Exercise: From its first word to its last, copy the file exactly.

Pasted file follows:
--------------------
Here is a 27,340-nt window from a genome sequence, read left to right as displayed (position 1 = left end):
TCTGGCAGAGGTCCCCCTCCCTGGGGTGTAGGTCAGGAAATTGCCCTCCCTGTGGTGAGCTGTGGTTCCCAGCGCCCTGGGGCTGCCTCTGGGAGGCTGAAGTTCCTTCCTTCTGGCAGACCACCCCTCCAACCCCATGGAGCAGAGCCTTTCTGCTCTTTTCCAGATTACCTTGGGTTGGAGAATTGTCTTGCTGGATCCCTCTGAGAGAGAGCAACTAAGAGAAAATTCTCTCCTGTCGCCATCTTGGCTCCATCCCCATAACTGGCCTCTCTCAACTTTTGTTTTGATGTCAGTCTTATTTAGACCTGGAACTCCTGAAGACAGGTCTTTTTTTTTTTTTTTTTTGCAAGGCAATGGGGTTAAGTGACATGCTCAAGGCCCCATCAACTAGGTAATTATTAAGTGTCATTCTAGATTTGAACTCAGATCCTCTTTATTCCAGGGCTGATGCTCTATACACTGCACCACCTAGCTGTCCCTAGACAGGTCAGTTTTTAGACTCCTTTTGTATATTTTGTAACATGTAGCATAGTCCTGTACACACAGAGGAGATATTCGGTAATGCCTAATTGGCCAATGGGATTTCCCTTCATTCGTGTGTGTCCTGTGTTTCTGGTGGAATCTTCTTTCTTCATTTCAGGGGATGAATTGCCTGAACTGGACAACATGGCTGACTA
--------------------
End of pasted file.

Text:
Here is a 27,340-nt window from a genome sequence, read left to right as displayed (position 1 = left end):
TCTGGCAGAGGTCCCCCTCCCTGGGGTGTAGGTCAGGAAATTGCCCTCCCTGTGGTGAGCTGTGGTTCCCAGCGCCCTGGGGCTGCCTCTGGGAGGCTGAAGTTCCTTCCTTCTGGCAGACCACCCCTCCAACCCCATGGAGCAGAGCCTTTCTGCTCTTTTCCAGATTACCTTGGGTTGGAGAATTGTCTTGCTGGATCCCTCTGAGAGAGAGCAACTAAGAGAAAATTCTCTCCTGTCGCCATCTTGGCTCCATCCCCATAACTGGCCTCTCTCAACTTTTGTTTTGATGTCAGTCTTATTTAGACCTGGAACTCCTGAAGACAGGTCTTTTTTTTTTTTTTTTTTGCAAGGCAATGGGGTTAAGTGACATGCTCAAGGCCCCATCAACTAGGTAATTATTAAGTGTCATTCTAGATTTGAACTCAGATCCTCTTTATTCCAGGGCTGATGCTCTATACACTGCACCACCTAGCTGTCCCTAGACAGGTCAGTTTTTAGACTCCTTTTGTATATTTTGTAACATGTAGCATAGTCCTGTACACACAGAGGAGATATTCGGTAATGCCTAATTGGCCAATGGGATTTCCCTTCATTCGTGTGTGTCCTGTGTTTCTGGTGGAATCTTCTTTCTTCATTTCAGGGGATGAATTGCCTGAACTGGACAACATGGCTGACTA